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Expanded Target-Chemical Analysis Reveals Extensive Mixed-Organic-Contaminant Exposure in U.S. Streams

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posted on 12.04.2017, 00:00 by Paul M. Bradley, Celeste A. Journey, Kristin M. Romanok, Larry B. Barber, Herbert T. Buxton, William T. Foreman, Edward T. Furlong, Susan T. Glassmeyer, Michelle L. Hladik, Luke R. Iwanowicz, Daniel K. Jones, Dana W. Kolpin, Kathryn M. Kuivila, Keith A. Loftin, Marc A. Mills, Michael T. Meyer, James L. Orlando, Timothy J. Reilly, Kelly L. Smalling, Daniel L. Villeneuve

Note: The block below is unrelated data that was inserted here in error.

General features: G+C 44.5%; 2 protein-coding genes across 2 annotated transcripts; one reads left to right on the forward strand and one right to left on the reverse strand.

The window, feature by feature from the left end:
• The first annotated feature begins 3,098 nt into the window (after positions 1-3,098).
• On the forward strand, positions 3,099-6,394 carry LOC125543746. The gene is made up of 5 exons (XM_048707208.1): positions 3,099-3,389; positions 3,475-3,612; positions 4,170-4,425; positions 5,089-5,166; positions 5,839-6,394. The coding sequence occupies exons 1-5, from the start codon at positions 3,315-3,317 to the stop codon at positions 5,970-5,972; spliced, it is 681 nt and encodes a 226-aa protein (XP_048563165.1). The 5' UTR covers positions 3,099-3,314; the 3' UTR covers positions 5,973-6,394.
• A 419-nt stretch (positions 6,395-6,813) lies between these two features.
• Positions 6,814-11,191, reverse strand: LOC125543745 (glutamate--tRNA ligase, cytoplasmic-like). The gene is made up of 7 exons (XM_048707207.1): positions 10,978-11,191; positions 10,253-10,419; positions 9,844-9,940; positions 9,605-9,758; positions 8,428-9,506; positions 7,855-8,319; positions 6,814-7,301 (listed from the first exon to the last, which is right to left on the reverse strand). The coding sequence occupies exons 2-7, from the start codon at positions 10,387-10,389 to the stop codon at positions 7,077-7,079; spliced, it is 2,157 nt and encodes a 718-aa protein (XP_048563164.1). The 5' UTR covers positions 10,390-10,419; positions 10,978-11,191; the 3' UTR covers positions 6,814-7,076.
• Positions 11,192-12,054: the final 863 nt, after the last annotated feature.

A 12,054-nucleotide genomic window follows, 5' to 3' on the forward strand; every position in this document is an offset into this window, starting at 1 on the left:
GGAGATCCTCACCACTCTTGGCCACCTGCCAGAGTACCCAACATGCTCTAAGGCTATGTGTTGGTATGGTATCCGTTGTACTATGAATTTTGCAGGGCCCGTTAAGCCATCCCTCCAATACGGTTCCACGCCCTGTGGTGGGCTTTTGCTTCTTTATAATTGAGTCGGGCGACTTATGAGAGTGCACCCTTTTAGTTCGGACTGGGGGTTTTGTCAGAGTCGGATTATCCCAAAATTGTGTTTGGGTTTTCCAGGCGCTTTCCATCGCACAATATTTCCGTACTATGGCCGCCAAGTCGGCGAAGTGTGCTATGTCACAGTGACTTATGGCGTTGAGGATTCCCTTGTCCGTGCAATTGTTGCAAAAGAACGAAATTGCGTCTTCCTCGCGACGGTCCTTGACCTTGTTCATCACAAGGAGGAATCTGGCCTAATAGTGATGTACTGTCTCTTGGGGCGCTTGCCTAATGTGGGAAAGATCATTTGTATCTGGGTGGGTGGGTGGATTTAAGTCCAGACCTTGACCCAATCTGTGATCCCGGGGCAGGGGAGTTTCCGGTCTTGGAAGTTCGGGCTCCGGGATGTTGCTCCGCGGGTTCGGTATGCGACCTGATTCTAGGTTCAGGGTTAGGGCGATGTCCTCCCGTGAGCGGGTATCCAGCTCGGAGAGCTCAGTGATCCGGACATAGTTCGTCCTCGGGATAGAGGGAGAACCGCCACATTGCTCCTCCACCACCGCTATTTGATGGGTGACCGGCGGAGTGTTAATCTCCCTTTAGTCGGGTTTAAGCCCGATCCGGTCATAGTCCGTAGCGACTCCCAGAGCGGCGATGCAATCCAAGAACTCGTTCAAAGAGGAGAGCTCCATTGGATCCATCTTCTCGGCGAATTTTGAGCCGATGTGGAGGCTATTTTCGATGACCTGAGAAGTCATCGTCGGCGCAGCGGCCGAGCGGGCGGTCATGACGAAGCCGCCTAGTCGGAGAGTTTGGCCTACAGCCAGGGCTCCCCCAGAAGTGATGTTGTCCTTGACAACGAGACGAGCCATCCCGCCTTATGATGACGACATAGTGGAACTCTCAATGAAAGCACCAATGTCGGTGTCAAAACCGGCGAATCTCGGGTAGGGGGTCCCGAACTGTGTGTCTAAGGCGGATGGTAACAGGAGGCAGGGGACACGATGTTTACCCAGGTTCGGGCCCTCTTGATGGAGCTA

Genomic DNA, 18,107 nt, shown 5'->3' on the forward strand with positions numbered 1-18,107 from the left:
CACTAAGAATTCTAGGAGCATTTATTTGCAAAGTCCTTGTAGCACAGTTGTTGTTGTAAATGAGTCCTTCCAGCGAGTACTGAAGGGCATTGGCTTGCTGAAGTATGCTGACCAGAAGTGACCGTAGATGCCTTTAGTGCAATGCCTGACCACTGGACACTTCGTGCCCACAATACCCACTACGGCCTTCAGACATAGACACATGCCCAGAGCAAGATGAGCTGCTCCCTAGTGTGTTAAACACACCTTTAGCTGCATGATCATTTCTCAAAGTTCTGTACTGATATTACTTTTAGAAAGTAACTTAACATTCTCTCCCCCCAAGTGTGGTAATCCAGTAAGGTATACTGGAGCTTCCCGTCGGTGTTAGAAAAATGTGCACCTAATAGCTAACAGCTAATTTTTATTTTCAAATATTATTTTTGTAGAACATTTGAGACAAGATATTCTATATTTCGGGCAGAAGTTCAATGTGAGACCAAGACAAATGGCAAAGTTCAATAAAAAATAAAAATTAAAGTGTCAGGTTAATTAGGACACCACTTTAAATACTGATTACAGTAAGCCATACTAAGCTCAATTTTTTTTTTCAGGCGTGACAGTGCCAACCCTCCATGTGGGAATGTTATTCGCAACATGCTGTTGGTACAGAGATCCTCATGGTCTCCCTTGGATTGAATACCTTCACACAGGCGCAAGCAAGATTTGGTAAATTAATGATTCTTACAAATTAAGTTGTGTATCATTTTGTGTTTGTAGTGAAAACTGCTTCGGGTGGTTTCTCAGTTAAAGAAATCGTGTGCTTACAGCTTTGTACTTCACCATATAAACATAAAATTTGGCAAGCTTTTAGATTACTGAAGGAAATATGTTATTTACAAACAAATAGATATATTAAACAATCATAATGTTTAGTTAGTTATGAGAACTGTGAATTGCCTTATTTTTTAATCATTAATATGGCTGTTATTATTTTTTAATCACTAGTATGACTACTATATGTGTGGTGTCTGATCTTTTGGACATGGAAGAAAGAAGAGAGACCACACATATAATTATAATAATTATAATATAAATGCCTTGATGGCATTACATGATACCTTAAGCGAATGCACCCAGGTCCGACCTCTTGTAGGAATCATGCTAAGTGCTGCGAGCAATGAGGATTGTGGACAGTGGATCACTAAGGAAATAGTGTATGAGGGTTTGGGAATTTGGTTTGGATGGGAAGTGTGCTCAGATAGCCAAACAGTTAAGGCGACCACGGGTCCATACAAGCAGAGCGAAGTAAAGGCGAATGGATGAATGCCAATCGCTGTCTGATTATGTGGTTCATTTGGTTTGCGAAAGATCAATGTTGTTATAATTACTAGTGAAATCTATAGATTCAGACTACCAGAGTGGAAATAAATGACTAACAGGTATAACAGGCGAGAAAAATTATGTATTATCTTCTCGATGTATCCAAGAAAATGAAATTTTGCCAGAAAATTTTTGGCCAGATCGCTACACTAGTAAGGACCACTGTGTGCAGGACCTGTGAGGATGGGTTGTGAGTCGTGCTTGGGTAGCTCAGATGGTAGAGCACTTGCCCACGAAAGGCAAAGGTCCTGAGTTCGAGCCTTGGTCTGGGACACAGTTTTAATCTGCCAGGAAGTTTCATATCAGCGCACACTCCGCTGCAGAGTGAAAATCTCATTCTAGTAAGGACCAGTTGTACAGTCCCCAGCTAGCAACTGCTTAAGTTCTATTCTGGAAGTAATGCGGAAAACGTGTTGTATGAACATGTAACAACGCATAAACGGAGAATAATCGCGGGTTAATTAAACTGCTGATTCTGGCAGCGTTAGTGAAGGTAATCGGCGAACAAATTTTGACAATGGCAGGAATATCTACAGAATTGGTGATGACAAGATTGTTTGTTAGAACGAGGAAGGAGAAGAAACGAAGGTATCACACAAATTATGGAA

Surface water from 38 streams nationwide was assessed using 14 target-organic methods (719 compounds). Designed-bioactive anthropogenic contaminants (biocides, pharmaceuticals) comprised 57% of 406 organics detected at least once. The 10 most-frequently detected anthropogenic-organics included eight pesticides (desulfinylfipronil, AMPA, chlorpyrifos, dieldrin, metolachlor, atrazine, CIAT, glyphosate) and two pharmaceuticals (caffeine, metformin) with detection frequencies ranging 66–84% of all sites. Detected contaminant concentrations varied from less than 1 ng L–1 to greater than 10 μg L–1, with 77 and 278 having median detected concentrations greater than 100 ng L–1 and 10 ng L–1, respectively. Cumulative detections and concentrations ranged 4–161 compounds (median 70) and 8.5–102 847 ng L–1, respectively, and correlated significantly with wastewater discharge, watershed development, and toxic release inventory metrics. Log10 concentrations of widely monitored HHCB, triclosan, and carbamazepine explained 71–82% of the variability in the total number of compounds detected (linear regression; p-values: < 0.001–0.012), providing a statistical inference tool for unmonitored contaminants. Due to multiple modes of action, high bioactivity, biorecalcitrance, and direct environment application (pesticides), designed-bioactive organics (median 41 per site at μg L–1 cumulative concentrations) in developed watersheds present aquatic health concerns, given their acknowledged potential for sublethal effects to sensitive species and lifecycle stages at low ng L–1.